Therefore if any of these tests haven’t been done, providing an unexplained infertility diagnosis could be premature. Some health care providers argue that laparoscopy is also required to rule out endometriosis, and this condition cannot be diagnosed without ultrasound or blood work. With that said, unless you are experiencing painful periods, the doctor will not consider the risks of the surgical laparoscopy to make a diagnosis. (Additional information on endometriosis as a cause of unexplained infertility will be explained below).

Idiopathic verses unexplained male or female infertility

It’s crucial to understand that unexplained infertility isn’t the same as idiopathic male or female infertility. Generally, idiopathic means unexplained, but when the doctor mentions idiopathic male infertility, they have determined that the man is infertile. This means that his semen analysis results weren’t normal.

Why do some men get semen analysis results that aren’t normal? The truth is that this might not be known. Whenever the doctor cannot determine the cause, they’ll likely say the man has idiopathic male infertility. On the other hand, idiopathic female infertility can occur whenever a woman is not ovulating normally or regularly. Still, it isn’t clear why ovulation is not happening when it needs to.

In these two examples, it is known why the man or woman cannot conceive – why she is not ovulating or why his semen is not in the fertile range. But with unexplained infertility, the sperm are fine, and ovulation is happening regularly, but the couple isn’t getting pregnant.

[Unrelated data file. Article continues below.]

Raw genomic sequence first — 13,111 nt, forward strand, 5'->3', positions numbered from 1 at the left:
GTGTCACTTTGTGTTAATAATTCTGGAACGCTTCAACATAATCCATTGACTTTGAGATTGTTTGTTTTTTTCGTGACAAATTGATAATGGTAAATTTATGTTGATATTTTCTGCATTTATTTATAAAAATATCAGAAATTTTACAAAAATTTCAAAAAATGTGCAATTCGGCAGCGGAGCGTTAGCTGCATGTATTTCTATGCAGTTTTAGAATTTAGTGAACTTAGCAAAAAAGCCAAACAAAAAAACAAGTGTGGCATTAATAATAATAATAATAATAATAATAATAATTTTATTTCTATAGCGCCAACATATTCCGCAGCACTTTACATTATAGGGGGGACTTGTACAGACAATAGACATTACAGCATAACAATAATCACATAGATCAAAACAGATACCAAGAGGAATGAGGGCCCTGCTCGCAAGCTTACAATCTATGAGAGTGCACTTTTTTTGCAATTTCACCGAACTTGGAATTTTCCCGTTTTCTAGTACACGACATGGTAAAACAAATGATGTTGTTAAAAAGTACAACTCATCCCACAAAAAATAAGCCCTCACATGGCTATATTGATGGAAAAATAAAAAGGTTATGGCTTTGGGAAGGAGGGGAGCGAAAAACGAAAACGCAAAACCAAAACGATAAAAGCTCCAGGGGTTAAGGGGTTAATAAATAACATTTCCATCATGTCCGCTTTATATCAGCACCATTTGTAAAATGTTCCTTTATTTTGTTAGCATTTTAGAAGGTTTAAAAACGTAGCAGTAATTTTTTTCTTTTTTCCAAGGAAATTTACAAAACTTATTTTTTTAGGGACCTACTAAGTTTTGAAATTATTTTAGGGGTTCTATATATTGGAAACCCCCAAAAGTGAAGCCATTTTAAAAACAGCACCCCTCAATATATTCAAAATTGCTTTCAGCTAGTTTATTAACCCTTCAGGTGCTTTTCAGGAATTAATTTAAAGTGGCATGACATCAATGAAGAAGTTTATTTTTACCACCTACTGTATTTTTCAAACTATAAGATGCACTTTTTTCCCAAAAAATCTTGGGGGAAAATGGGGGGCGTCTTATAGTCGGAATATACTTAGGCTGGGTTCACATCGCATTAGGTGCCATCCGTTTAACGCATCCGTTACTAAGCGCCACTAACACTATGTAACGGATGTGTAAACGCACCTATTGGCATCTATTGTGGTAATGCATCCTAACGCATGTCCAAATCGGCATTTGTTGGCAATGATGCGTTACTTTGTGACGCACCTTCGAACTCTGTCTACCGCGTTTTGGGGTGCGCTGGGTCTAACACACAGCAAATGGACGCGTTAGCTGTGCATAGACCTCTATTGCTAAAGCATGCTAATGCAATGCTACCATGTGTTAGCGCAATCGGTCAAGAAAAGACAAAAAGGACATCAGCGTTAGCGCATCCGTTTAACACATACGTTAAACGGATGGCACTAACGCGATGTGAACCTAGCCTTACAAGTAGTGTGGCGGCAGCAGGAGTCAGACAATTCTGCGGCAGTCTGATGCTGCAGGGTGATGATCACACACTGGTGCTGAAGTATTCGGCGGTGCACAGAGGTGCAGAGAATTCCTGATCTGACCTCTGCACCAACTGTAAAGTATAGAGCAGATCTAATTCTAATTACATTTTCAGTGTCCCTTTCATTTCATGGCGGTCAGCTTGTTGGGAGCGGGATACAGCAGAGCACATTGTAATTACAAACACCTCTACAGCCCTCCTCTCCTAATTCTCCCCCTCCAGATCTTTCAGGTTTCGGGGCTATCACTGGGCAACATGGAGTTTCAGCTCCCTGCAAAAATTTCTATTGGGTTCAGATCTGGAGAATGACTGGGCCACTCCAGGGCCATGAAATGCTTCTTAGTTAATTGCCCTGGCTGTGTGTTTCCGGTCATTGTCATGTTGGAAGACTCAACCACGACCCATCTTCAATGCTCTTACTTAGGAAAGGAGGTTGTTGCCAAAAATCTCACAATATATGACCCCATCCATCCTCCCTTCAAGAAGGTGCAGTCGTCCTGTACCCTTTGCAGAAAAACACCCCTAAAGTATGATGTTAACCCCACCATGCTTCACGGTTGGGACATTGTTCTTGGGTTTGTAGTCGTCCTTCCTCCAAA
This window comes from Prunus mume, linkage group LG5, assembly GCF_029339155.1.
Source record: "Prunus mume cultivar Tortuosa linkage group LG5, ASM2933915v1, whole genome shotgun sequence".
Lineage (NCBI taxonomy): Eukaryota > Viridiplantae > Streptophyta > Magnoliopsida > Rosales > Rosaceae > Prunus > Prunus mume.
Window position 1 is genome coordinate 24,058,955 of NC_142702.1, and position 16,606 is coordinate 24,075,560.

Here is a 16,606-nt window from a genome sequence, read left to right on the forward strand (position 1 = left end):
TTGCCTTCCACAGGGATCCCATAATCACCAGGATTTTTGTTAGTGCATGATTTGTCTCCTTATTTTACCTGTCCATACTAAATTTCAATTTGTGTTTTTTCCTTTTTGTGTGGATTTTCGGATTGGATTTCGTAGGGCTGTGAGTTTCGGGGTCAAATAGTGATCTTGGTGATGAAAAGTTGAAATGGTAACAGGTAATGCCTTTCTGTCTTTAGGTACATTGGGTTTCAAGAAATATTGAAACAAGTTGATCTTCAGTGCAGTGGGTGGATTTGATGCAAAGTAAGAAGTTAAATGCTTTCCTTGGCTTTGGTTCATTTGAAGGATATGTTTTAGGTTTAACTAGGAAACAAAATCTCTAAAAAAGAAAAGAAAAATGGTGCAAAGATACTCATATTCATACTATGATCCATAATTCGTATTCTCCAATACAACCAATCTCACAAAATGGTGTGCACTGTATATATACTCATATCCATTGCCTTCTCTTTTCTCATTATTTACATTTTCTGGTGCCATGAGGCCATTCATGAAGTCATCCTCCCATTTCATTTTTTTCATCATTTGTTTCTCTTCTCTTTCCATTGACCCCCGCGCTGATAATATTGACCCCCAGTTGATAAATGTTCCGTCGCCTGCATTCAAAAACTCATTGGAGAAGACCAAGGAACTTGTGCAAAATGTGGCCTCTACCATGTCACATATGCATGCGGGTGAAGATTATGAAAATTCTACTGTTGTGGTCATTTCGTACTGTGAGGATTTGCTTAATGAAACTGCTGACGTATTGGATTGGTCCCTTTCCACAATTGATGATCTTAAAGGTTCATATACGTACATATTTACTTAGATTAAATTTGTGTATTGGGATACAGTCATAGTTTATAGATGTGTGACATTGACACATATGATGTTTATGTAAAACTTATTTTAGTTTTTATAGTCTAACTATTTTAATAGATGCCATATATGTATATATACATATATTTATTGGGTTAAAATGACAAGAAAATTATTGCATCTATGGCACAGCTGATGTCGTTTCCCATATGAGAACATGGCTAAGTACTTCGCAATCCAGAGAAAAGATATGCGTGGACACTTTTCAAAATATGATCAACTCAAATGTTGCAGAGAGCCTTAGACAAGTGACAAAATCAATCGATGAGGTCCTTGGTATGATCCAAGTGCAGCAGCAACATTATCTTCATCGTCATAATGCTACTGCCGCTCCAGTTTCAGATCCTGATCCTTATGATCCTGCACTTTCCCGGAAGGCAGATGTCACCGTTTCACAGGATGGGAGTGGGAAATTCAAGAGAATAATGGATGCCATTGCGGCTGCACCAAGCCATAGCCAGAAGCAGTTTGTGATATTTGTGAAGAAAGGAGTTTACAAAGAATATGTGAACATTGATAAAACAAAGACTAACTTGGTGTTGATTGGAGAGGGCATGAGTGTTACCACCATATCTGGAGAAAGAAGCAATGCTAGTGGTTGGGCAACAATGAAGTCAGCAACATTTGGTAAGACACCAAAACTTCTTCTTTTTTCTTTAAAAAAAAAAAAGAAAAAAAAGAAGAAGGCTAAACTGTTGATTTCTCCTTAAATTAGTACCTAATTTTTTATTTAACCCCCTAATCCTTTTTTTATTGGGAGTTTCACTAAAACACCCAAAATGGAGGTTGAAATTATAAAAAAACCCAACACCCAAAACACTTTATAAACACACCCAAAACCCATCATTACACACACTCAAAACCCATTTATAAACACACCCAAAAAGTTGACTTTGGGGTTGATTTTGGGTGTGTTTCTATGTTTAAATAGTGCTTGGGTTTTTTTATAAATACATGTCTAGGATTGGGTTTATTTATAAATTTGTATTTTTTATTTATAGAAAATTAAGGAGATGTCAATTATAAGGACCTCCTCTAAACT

Possible explanations for unexplained infertility

One of the critical things you need to know is that unexplained infertility is not magical. There are reasons behind it, and we do not know them yet. Several things can cause problems, but we do not have a suitable way to evaluate or measure them yet. Here are various possible explanations linked to unexplained infertility.

Mild endometriosis & unexplained infertility

Severe endometriosis has a high chance of causing fertility problems that can be noticed even without laparoscopy. For instance, endometrial cysts can interfere with ovulation or lead to fallopian tube blockages.

On the other hand, mild endometriosis might not interfere with ovulation or egg passage, and it might also not have any apparent symptoms. While endometriosis may be responsible for some of the unexplained infertility cases, experts disagree on whether infertility can be caused by mild endometriosis. They also don’t know if laparoscopic surgery and reprove endometrial deposit is vital.